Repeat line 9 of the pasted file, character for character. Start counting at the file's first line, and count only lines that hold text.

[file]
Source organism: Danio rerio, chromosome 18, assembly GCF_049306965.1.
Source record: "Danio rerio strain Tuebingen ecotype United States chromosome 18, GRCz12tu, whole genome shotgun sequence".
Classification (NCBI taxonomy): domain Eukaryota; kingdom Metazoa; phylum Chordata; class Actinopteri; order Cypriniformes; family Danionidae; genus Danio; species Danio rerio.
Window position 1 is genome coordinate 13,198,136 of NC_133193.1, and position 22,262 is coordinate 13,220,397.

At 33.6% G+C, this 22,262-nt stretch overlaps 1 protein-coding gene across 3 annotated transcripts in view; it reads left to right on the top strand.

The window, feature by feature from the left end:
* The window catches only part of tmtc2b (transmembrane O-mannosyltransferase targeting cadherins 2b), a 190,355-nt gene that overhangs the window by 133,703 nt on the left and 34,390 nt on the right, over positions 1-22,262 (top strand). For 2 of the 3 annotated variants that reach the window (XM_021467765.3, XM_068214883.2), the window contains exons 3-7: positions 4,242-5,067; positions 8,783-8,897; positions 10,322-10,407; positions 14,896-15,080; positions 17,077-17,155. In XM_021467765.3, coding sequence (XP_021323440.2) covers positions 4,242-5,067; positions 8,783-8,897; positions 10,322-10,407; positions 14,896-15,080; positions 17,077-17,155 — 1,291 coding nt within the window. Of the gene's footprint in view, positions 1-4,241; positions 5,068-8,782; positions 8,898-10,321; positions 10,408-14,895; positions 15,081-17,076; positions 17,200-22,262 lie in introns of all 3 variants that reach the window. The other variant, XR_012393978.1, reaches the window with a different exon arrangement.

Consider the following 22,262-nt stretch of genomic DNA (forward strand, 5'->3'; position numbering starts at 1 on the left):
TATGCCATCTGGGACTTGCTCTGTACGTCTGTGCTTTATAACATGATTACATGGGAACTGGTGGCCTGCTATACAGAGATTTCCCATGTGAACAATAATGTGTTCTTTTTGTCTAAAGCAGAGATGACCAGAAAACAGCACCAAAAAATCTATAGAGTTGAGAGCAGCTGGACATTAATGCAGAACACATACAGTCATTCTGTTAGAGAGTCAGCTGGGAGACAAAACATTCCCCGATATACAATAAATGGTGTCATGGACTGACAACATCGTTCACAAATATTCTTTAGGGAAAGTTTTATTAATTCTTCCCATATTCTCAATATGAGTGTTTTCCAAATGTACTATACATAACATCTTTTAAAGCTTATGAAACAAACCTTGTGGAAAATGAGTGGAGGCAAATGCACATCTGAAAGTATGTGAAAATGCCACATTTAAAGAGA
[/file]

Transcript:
TATGCCATCTGGGACTTGCTCTGTACGTCTGTGCTTTATAACATGATTACATGGGAACTGGTGGCCTGCTATACAGAGATTTCCCATGTGAACAATAATGTGTTCTTTTTGTCTAAAGCAGAGATGACCAGAAAACAGCACCAAAAAATCTATAGAGTTGAGAGCAGCTGGACATTAATGCAGAACACATACAGTCATTCTGTTAGAGAGTCAGCTGGGAGACAAAACATTCCCCGATATACAATAAATGGTGTCATGGACTGACAACATCGTTCACAAATATTCTTTAGGGAAAGTTTTATTAATTCTTCCCATATTCTCAATATGAGTGTTTTCCAAATGTACTATACATAACATCTTTTAAAGCTTATGAAACAAACCTTGTGGAAAATGAGTGGAGGCAAATGCACATCTGAAAGTATGTGAAAATGCCACATTTAAAGAGA